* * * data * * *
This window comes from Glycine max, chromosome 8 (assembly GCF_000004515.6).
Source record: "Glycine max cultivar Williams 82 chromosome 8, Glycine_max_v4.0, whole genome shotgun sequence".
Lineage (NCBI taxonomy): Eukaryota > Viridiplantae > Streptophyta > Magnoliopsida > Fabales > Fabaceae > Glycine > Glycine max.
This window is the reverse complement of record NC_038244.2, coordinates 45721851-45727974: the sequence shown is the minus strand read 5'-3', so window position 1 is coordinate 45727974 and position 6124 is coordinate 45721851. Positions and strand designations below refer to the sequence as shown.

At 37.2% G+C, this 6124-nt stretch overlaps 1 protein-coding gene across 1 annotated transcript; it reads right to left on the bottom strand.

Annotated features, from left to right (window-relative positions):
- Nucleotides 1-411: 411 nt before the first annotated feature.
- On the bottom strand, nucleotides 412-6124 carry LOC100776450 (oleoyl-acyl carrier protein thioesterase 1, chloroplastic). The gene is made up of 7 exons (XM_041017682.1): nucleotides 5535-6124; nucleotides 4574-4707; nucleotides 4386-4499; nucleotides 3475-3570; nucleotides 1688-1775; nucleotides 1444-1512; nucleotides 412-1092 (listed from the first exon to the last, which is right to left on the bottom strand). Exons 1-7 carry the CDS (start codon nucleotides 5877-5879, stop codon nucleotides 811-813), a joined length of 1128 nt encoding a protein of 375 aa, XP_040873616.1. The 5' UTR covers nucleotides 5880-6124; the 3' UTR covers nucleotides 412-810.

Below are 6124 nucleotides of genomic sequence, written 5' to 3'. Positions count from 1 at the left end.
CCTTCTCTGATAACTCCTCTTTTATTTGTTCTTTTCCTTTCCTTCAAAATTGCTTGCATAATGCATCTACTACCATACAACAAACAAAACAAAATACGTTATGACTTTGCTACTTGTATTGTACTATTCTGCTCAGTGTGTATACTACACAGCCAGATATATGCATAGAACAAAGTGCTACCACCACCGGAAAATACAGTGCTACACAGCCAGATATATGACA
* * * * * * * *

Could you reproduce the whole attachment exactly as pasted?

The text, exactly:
This window comes from Glycine max, chromosome 8 (assembly GCF_000004515.6).
Source record: "Glycine max cultivar Williams 82 chromosome 8, Glycine_max_v4.0, whole genome shotgun sequence".
Lineage (NCBI taxonomy): Eukaryota > Viridiplantae > Streptophyta > Magnoliopsida > Fabales > Fabaceae > Glycine > Glycine max.
This window is the reverse complement of record NC_038244.2, coordinates 45721851-45727974: the sequence shown is the minus strand read 5'-3', so window position 1 is coordinate 45727974 and position 6124 is coordinate 45721851. Positions and strand designations below refer to the sequence as shown.

At 37.2% G+C, this 6124-nt stretch overlaps 1 protein-coding gene across 1 annotated transcript; it reads right to left on the bottom strand.

Annotated features, from left to right (window-relative positions):
- Nucleotides 1-411: 411 nt before the first annotated feature.
- On the bottom strand, nucleotides 412-6124 carry LOC100776450 (oleoyl-acyl carrier protein thioesterase 1, chloroplastic). The gene is made up of 7 exons (XM_041017682.1): nucleotides 5535-6124; nucleotides 4574-4707; nucleotides 4386-4499; nucleotides 3475-3570; nucleotides 1688-1775; nucleotides 1444-1512; nucleotides 412-1092 (listed from the first exon to the last, which is right to left on the bottom strand). Exons 1-7 carry the CDS (start codon nucleotides 5877-5879, stop codon nucleotides 811-813), a joined length of 1128 nt encoding a protein of 375 aa, XP_040873616.1. The 5' UTR covers nucleotides 5880-6124; the 3' UTR covers nucleotides 412-810.

Below are 6124 nucleotides of genomic sequence, written 5' to 3'. Positions count from 1 at the left end.
CCTTCTCTGATAACTCCTCTTTTATTTGTTCTTTTCCTTTCCTTCAAAATTGCTTGCATAATGCATCTACTACCATACAACAAACAAAACAAAATACGTTATGACTTTGCTACTTGTATTGTACTATTCTGCTCAGTGTGTATACTACACAGCCAGATATATGCATAGAACAAAGTGCTACCACCACCGGAAAATACAGTGCTACACAGCCAGATATATGACA